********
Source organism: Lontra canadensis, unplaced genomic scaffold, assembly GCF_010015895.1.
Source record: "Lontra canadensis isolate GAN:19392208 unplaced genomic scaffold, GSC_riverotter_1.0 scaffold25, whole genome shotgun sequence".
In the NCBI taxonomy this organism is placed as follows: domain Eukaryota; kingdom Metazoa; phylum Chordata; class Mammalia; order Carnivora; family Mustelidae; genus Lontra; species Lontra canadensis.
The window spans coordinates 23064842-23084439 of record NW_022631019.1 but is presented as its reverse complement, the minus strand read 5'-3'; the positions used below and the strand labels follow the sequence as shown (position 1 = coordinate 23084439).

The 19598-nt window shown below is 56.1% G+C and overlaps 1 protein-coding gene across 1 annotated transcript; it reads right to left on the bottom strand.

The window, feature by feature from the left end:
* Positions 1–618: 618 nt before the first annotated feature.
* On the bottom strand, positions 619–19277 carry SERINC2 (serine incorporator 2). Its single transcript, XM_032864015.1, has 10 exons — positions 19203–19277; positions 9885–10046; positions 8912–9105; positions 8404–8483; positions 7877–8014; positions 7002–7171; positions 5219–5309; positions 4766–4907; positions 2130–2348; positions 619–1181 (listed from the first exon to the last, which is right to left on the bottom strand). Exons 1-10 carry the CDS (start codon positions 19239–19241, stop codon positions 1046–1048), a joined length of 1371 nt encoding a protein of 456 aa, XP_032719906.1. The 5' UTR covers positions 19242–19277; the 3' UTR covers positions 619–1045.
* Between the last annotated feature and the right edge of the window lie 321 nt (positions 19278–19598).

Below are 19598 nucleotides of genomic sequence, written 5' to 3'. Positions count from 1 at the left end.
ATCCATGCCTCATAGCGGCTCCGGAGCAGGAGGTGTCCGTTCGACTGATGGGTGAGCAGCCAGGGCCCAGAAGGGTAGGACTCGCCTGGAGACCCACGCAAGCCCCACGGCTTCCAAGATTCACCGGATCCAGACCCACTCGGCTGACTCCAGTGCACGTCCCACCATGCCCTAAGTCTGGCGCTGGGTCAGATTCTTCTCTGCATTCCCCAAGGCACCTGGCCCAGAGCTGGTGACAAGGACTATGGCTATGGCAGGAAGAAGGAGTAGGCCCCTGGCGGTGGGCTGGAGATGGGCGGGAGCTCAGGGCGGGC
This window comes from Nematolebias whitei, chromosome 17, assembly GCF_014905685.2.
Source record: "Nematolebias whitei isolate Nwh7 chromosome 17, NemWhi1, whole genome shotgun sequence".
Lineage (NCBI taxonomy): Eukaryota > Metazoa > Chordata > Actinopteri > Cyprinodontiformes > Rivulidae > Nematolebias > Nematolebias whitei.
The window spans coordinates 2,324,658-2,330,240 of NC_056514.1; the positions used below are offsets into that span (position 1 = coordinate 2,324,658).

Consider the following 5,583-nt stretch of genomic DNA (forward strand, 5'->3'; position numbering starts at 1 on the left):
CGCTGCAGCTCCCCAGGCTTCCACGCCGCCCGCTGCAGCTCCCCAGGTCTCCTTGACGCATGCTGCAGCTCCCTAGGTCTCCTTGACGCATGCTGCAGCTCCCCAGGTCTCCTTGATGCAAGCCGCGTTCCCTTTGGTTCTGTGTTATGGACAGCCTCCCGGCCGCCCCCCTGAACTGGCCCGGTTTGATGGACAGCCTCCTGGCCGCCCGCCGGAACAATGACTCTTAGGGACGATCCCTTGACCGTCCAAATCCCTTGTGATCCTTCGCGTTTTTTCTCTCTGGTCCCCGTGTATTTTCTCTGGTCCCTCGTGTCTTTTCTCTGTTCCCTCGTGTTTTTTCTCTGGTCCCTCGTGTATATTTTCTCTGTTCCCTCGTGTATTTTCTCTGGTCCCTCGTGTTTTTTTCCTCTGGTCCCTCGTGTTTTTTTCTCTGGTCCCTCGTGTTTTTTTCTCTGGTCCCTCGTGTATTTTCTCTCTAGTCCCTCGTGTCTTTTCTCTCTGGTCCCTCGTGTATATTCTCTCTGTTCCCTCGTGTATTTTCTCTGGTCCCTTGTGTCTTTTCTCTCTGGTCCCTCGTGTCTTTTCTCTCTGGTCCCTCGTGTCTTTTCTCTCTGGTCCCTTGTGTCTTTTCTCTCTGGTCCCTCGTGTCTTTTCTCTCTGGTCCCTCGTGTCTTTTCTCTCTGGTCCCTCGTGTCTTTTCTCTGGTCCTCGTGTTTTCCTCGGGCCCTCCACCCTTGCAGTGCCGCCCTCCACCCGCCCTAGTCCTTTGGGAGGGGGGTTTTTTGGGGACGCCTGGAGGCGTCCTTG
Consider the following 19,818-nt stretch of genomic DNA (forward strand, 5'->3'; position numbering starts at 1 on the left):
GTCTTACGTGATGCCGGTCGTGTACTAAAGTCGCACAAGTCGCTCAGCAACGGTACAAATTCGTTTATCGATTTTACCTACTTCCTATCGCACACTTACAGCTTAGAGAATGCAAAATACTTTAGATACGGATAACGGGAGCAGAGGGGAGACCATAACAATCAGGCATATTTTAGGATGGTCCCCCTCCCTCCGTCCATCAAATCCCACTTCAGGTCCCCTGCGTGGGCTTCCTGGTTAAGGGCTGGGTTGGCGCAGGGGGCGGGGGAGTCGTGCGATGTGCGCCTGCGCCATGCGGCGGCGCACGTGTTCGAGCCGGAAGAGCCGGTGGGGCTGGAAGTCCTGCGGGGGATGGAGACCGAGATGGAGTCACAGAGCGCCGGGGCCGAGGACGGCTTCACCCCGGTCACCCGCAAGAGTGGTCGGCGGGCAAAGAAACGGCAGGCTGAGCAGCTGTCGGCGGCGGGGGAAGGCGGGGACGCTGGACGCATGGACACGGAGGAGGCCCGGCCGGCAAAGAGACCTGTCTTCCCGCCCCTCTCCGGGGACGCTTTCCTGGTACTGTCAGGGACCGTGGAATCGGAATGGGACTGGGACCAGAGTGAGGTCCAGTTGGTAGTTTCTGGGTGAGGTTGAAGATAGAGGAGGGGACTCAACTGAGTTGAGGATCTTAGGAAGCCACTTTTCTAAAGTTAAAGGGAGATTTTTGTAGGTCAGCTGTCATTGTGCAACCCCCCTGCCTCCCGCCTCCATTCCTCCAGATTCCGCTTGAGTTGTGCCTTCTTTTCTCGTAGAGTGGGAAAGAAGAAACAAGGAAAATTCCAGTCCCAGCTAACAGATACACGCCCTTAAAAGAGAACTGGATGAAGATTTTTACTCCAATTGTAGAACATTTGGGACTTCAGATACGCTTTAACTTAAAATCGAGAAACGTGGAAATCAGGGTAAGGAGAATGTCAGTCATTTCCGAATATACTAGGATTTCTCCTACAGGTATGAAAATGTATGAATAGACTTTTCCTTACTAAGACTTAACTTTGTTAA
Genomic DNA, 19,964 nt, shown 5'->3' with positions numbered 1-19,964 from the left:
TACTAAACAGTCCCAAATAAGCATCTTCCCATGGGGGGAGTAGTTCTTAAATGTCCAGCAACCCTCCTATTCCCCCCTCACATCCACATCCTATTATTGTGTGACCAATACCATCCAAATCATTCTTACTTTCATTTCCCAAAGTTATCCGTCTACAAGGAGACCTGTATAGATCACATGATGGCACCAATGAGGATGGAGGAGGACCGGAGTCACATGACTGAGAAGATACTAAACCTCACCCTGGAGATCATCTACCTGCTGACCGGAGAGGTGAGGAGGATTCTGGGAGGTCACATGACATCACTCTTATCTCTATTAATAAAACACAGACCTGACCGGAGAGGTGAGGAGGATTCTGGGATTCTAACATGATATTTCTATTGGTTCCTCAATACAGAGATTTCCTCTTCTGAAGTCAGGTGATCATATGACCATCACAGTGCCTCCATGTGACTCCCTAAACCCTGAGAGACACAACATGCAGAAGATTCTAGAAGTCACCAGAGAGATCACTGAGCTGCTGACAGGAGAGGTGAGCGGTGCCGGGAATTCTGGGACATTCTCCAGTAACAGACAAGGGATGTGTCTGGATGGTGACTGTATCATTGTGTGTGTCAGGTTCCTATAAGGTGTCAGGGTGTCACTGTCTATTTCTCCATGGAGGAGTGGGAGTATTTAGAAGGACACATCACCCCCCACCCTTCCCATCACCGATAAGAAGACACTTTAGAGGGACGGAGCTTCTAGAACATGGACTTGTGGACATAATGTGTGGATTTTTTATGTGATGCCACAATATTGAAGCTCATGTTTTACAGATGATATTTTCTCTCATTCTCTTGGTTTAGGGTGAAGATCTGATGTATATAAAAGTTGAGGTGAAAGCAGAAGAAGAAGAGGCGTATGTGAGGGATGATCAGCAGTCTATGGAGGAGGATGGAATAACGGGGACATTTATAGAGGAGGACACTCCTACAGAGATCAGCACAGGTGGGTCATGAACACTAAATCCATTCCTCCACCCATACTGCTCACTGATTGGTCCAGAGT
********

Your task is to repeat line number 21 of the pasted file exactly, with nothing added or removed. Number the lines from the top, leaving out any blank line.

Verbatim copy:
TACTAAACAGTCCCAAATAAGCATCTTCCCATGGGGGGAGTAGTTCTTAAATGTCCAGCAACCCTCCTATTCCCCCCTCACATCCACATCCTATTATTGTGTGACCAATACCATCCAAATCATTCTTACTTTCATTTCCCAAAGTTATCCGTCTACAAGGAGACCTGTATAGATCACATGATGGCACCAATGAGGATGGAGGAGGACCGGAGTCACATGACTGAGAAGATACTAAACCTCACCCTGGAGATCATCTACCTGCTGACCGGAGAGGTGAGGAGGATTCTGGGAGGTCACATGACATCACTCTTATCTCTATTAATAAAACACAGACCTGACCGGAGAGGTGAGGAGGATTCTGGGATTCTAACATGATATTTCTATTGGTTCCTCAATACAGAGATTTCCTCTTCTGAAGTCAGGTGATCATATGACCATCACAGTGCCTCCATGTGACTCCCTAAACCCTGAGAGACACAACATGCAGAAGATTCTAGAAGTCACCAGAGAGATCACTGAGCTGCTGACAGGAGAGGTGAGCGGTGCCGGGAATTCTGGGACATTCTCCAGTAACAGACAAGGGATGTGTCTGGATGGTGACTGTATCATTGTGTGTGTCAGGTTCCTATAAGGTGTCAGGGTGTCACTGTCTATTTCTCCATGGAGGAGTGGGAGTATTTAGAAGGACACATCACCCCCCACCCTTCCCATCACCGATAAGAAGACACTTTAGAGGGACGGAGCTTCTAGAACATGGACTTGTGGACATAATGTGTGGATTTTTTATGTGATGCCACAATATTGAAGCTCATGTTTTACAGATGATATTTTCTCTCATTCTCTTGGTTTAGGGTGAAGATCTGATGTATATAAAAGTTGAGGTGAAAGCAGAAGAAGAAGAGGCGTATGTGAGGGATGATCAGCAGTCTATGGAGGAGGATGGAATAACGGGGACATTTATAGAGGAGGACACTCCTACAGAGATCAGCACAGGTGGGTCATGAACACTAAATCCATTCCTCCACCCATACTGCTCACTGATTGGTCCAGAGT